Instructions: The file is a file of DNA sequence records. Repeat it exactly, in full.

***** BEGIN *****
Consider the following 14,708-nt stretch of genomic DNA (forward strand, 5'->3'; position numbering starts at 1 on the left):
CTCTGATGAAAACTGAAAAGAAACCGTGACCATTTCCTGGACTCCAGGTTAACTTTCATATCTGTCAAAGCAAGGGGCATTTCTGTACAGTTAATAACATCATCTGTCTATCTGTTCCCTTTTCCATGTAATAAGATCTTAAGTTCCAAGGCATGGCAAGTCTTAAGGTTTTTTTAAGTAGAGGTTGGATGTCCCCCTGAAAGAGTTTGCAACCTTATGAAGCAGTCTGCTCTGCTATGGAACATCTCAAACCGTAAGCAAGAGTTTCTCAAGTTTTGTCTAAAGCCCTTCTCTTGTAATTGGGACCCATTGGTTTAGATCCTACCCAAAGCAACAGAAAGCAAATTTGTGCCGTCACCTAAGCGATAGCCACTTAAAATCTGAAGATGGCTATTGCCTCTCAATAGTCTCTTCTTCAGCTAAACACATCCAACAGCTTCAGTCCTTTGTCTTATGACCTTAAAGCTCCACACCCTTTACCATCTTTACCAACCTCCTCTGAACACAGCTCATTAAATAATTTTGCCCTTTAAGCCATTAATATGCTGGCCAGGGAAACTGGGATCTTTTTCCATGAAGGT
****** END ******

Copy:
Consider the following 14,708-nt stretch of genomic DNA (forward strand, 5'->3'; position numbering starts at 1 on the left):
CTCTGATGAAAACTGAAAAGAAACCGTGACCATTTCCTGGACTCCAGGTTAACTTTCATATCTGTCAAAGCAAGGGGCATTTCTGTACAGTTAATAACATCATCTGTCTATCTGTTCCCTTTTCCATGTAATAAGATCTTAAGTTCCAAGGCATGGCAAGTCTTAAGGTTTTTTTAAGTAGAGGTTGGATGTCCCCCTGAAAGAGTTTGCAACCTTATGAAGCAGTCTGCTCTGCTATGGAACATCTCAAACCGTAAGCAAGAGTTTCTCAAGTTTTGTCTAAAGCCCTTCTCTTGTAATTGGGACCCATTGGTTTAGATCCTACCCAAAGCAACAGAAAGCAAATTTGTGCCGTCACCTAAGCGATAGCCACTTAAAATCTGAAGATGGCTATTGCCTCTCAATAGTCTCTTCTTCAGCTAAACACATCCAACAGCTTCAGTCCTTTGTCTTATGACCTTAAAGCTCCACACCCTTTACCATCTTTACCAACCTCCTCTGAACACAGCTCATTAAATAATTTTGCCCTTTAAGCCATTAATATGCTGGCCAGGGAAACTGGGATCTTTTTCCATGAAGGT